Arum, calla lily, blooming that is simply beautiful

Calla lily, mistakenly called arum, is certainly one of the most beautiful bulb flowers.

Arum facts, a summary

Name – Zantedeschia aethiopica
Family – Araceae
Type – bulbous perennial

Height – 20 to 40 inches (50 to 100 cm)
Exposure – full sun, part sun
Soil – rich, well drained

Flowering – June to October

From planting to pruning, every bit of attention goes towards helping the growth and bloom of your arum. Follow our advice to produce magnificent arums!

Planting arum

Arum bulbs are planted at the beginning of spring, around 1 ½ to 2 inches deep, from March to May.

  • Space tubers around 12 to 16 inches (30 to 40 cm) apart, because arum has wide-reaching leaves and needs space.
  • Choose a location that is in full sun but stays cool.
  • Don’t plant in very dry soil, because arum requires cool, moist soil.

Alternate your arums with other bulbs that bloom in summer.

Watering arum

Water sparingly at the beginning and then more regularly once flowers have appeared, until the end of the blooming season.

Arum grows very well adjoining a body of water, which indicates how much it needs water.

Like all bulbs that bloom in summer, water in case of prolonged dry spells or heat waves.

Pruning and caring for arum

  • Cut them short before the first frost spells.
  • Do not cut before leaves have turned completely yellow, since this is the span of time when they are building up their nutrient reserves for the next blooming cycle.

For spectacular blooming, add special bulb plant fertilizer.

Protecting your arum in winter

Arum or calla lily is quite hardy even in cool winters. Typically, leaves will stay green until temperatures drop to 25°F (-4°C) for several nights in a row.

In areas that are prone to cold winters, protect the rhizomes with a thick layer of mulch.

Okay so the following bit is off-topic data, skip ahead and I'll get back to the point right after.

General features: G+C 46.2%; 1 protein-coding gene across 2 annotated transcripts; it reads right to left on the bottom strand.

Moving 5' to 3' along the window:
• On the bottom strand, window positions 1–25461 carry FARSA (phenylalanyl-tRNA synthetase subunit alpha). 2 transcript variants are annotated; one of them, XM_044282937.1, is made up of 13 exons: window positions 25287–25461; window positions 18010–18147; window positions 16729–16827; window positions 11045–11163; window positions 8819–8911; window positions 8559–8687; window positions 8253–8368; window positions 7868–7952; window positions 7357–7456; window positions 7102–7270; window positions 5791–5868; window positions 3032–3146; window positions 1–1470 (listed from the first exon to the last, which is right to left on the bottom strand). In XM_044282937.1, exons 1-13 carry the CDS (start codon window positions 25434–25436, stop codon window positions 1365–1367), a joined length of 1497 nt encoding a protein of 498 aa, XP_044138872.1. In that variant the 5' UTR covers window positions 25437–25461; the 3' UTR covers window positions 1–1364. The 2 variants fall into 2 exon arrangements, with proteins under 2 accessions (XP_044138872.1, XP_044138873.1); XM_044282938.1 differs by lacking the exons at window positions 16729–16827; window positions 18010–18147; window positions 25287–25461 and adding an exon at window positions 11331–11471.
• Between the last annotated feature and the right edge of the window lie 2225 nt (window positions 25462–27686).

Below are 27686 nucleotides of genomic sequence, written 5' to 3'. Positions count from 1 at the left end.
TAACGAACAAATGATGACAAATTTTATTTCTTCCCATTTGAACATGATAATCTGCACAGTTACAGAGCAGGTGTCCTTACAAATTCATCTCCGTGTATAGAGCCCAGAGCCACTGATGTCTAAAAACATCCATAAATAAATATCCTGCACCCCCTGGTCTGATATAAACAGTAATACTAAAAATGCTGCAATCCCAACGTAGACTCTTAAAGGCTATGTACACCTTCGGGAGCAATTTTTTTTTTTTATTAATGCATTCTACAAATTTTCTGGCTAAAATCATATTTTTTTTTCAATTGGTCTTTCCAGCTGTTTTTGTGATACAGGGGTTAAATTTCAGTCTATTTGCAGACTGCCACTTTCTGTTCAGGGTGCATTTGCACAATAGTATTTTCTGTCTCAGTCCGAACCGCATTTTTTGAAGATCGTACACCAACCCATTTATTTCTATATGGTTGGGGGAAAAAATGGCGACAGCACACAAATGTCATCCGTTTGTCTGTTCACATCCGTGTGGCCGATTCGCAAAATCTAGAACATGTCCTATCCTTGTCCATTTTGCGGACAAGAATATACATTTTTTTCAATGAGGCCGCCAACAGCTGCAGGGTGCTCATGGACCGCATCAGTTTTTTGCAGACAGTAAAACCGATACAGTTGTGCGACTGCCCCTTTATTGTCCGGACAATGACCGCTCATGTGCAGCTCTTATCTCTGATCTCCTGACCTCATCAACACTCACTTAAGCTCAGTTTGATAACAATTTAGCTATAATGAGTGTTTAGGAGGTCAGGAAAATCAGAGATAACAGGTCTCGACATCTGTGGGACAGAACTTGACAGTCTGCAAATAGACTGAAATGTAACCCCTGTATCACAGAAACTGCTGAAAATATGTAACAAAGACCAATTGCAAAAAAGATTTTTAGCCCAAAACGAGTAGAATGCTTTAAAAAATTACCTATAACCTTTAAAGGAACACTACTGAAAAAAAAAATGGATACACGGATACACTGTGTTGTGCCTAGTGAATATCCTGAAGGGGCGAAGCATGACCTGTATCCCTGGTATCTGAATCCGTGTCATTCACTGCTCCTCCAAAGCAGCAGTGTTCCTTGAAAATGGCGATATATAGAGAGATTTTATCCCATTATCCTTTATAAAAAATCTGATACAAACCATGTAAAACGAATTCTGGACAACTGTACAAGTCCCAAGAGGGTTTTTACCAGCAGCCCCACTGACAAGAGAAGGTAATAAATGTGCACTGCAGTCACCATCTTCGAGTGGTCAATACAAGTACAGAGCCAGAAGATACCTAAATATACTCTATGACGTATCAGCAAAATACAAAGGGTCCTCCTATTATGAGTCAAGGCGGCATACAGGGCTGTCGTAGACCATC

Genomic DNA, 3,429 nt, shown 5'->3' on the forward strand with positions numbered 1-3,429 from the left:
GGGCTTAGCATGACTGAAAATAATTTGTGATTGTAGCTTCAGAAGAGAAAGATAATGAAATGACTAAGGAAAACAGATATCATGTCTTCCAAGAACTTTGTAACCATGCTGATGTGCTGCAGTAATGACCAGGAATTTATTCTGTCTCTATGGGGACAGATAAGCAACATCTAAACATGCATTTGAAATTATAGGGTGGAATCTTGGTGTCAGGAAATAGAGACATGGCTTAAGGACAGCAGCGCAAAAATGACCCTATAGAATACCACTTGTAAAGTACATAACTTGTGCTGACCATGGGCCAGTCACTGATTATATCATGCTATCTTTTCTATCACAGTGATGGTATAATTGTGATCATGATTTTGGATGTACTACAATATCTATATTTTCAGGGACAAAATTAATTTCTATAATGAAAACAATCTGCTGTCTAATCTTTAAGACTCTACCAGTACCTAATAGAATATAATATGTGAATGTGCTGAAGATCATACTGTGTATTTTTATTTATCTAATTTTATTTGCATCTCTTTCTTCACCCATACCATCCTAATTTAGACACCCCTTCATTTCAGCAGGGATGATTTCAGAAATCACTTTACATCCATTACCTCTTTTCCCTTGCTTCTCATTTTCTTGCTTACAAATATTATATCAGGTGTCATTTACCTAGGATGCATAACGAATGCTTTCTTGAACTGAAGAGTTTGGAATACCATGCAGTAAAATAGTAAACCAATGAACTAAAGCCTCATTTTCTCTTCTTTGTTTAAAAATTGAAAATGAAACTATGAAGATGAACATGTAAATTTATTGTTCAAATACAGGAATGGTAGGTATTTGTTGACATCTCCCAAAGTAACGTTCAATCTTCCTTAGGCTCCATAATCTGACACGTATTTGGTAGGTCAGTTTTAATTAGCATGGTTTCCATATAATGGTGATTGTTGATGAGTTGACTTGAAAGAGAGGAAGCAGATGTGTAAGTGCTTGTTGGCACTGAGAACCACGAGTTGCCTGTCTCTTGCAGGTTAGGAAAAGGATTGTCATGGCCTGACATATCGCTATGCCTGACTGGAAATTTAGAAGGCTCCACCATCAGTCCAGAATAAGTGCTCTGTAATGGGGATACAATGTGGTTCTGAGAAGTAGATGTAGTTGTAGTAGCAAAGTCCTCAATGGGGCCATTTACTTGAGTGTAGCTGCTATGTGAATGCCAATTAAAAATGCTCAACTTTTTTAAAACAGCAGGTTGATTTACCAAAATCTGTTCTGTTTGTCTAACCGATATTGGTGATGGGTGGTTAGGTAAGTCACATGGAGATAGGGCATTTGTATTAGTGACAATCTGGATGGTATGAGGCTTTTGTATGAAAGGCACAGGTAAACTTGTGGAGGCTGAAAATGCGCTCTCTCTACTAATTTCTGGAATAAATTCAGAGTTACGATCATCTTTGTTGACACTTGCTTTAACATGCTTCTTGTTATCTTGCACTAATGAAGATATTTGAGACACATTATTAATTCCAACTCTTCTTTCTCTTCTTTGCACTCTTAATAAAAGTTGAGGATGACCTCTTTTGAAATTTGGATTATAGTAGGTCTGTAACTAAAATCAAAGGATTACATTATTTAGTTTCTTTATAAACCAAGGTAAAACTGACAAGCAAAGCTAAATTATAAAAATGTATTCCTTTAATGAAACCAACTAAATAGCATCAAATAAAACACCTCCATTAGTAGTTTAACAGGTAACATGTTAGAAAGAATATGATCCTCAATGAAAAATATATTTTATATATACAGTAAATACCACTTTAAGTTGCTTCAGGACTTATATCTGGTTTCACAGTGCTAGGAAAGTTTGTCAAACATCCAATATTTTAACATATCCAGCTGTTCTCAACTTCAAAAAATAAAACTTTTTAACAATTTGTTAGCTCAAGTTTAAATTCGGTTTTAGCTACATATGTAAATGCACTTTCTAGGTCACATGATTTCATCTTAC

The mulch can either be a bed of dried leaves, hemp or flax straw, or ferns.

Tip: Before winter, dig out a portion of the rhizome and pot it in your house, and you’ll have arums in winter.

Potted arum, how to care for it

Once the leaves are completely yellow, you can cut them to the shortest.

  • Remove the bulb from its pot, cleaning the dirt off delicately.
  • Set it for the winter in a cool spot where it doesn’t freeze.
  • This storage spot must also be very dry and dark, for example a small shoebox with a ventilation hole pierced in it.
  • In March, you can bring your bulb out and plant it again in new soil mix.
  • Start watering again when the soil is dry and your arum will bear flowers again.

You can also stow the bulb away without removing it from its pot, but the soil mix needs replacing every two years anyway.

Video tips on how to care for your arum, calla lily

All there is to know about arum

This bulb perennial is native to South Africa, not from Ethiopia as its scientific name shows.

Particularly exotic, it is perfectly suited to wet areas like water bodies and ponds, but is also the perfect plant for your flower beds, edges or standalone spots.

Even thought the spelling is arum, it is pronounced [uh-rome]!

Smart tip about arum

These flowers are pure marvels, before the blooming is over, cut a few stems off and place them in a beautiful vase!


Credits for images shared to Nature & Garden (all edits by Gaspard Lorthiois):
White arum by Sanam Maharjan ★ under Pixabay license